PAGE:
“One study of a high-crime community in Boston found that 85% of gunshot victims came from a network of just 763 young men—or less than 2% of the local population.” So says The Economist in a review of the causes of a spike in the murder rate and potential solutions to the problem entitled “Midsummer Murder”. It’s an exciting finding – if we can identify this 2% of men and hit them with a targeted intervention, we can essentially solve America’s horrific homicide problem.
But a friend of mine pointed out an odd discrepancy within the article: it states that only 14% of murder victims are gang members. How are there all these socially-connected young men committing almost all the violence, if they are not in a gang? And it is oddly unspecific about the details of the Boston study – who are these men? Are they black, like most of the other young men discussed in the piece? To sort these things out, I googled the entire sentence to see if I could find the original study.
What I found instead was the original sentence. Papachristos and Wildeman (2014) write:
For example, a recent study of a high-crime community in Boston found that 85% of all gunshot injuries occurred entirely within a network of 763 young minority men (< 2% of the community population)
The Economist just took this sentence and did synonym replacement. Their version is quite clearly a weakly paraphrased version of the original.
Interested in the details of what was going on, I dug up the actual study being cited here, which is also by Papachristos (with Braga and Hureau).* And it turns out that the The Economist’s quoted-without-attribution summary doesn’t even appear to be accurate. The study only looked at 763 people – not the whole community. And the 85% figure is the share of gunshot victims within the 763-person sample who are socially-connected to each other somehow. I see no mention in the article of the 2% figure that is cited by Papachristos and Wildeman (2014) and The Economist. To be sure I didn’t overlook it, I used ctrl-F to look through the entire article for “two”, “2”, “%”, and “percent”. It appears to be a mischaracterization of the statement in the Papachristos et al. (2012) abstract that “The findings demonstrate that 85 % all of the gunshot injuries in the sample occur within a single social network”.
It might also be a true statement that is just not supported by the underlying article. Papachristos presumably has the data, and sometimes people cite their own previous papers in order to reference a dataset. Usually when you do that, you say something like “authors calculations using data from
” but maybe it got edited out.
It turns out that Papachristos and Wildeman (2014) – the other article where the unattributed quote was pulled from – actually addresses the question we are interested in: how socially-concentrated are murders. They study a poor, black neighborhood in Chicago, and find that 41% of all murders happened in a network of just 4% of the sample. The rest of the murders are actually even more spread out than you might guess – they don’t happen within the “co-offending network” – the set of people who are tied together by having been arrested together. Instead, 59% of murders are are spread throughout the 70% of the community that is not linked together by crime. While there are patches of highly-concentrated homicides the overall problem is not very concentrated at all.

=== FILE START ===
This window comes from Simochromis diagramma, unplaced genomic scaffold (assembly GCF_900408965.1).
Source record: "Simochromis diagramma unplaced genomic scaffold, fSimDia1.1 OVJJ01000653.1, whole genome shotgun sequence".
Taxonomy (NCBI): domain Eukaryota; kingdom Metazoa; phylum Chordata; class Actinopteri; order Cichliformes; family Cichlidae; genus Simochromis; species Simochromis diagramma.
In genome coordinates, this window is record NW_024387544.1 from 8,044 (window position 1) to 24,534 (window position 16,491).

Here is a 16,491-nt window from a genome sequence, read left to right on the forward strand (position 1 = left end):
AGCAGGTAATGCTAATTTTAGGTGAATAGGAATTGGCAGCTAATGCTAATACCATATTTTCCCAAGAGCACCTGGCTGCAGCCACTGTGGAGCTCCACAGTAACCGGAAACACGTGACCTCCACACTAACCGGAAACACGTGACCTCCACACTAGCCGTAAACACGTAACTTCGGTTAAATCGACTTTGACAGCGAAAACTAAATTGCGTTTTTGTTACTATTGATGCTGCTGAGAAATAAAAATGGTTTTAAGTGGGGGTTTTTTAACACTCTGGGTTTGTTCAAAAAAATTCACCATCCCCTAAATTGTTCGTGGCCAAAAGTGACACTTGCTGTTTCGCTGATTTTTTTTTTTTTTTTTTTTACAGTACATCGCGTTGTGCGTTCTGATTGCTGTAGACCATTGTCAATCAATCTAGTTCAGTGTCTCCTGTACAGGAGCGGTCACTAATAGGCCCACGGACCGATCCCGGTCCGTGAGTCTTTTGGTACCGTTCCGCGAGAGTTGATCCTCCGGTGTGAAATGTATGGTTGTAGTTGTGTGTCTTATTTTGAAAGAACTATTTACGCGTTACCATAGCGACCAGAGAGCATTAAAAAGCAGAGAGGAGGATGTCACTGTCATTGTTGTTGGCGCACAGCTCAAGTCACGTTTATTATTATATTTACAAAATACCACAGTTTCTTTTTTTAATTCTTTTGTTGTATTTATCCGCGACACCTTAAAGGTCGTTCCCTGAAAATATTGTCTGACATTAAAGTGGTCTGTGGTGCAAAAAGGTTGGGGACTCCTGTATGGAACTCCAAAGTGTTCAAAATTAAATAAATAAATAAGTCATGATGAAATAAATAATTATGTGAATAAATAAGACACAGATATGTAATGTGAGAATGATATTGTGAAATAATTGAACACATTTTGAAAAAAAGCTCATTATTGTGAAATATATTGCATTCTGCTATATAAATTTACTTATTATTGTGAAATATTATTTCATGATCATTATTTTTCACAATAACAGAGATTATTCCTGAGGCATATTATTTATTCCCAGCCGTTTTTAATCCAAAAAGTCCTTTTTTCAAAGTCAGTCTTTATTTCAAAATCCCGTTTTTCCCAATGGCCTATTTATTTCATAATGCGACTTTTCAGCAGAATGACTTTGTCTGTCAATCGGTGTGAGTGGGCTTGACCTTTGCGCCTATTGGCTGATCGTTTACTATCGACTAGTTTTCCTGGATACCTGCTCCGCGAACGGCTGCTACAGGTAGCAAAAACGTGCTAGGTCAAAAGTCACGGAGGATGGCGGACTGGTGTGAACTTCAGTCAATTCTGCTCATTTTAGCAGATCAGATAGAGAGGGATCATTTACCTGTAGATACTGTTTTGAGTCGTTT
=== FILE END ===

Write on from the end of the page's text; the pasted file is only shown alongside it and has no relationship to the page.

That is a much less sexy finding, that lends itself much more poorly to simple solutions to problems of violence. If homicide is highly-concentrated then we can rely entirely on targeted interventions like Richmond’s program to pay high-risk men to stay out of crime – a program directly motivated by evidence that a small number of men are responsible for almost all murders.
What The Economist did here is not exactly plagiarism, but it wouldn’t fly in an undergraduate writing course either. At the same time, I can definitely empathize with the (unnamed per editorial policy) author. They might have fallen into the trap of reading the original sentence and then having trouble coming up with a truly distinct way of saying the same thing – that’s definitely happened to me before. Maybe they were worried about screwing up the meaning of the sentence by changing it too much. Or perhaps the editor cut out a citation that was in there.
Whatever the reason for the lack of attribution, it has consequences: because the quote was just lifted from another piece, the author didn’t catch the fact that it was an erroneous description of the study’s findings. If the original source of the quote had been cited, other people might have noticed that it contradicts what the quote says, or thought it was odd that they cited the source paper’s description of another study but not its own findings. Lots of people read The Economist. Policymakers thinking about how to combat homicide could be misled by this false but eye-catching statistic into investing in approaches that probably won’t work, instead of things like cognitive behavioral therapy that actually make a difference.
2 thoughts on “Unattributed quotes and the propagation of myths about homicide in America”
What is a Cape Verdean person? Why this one tiny country and not others?
Cape Verde is an island off the coast of West Africa. Boston has a large Cape Verdean community concentrated in a couple of neighborhoods, that have a pretty bad crime problem as I understand it.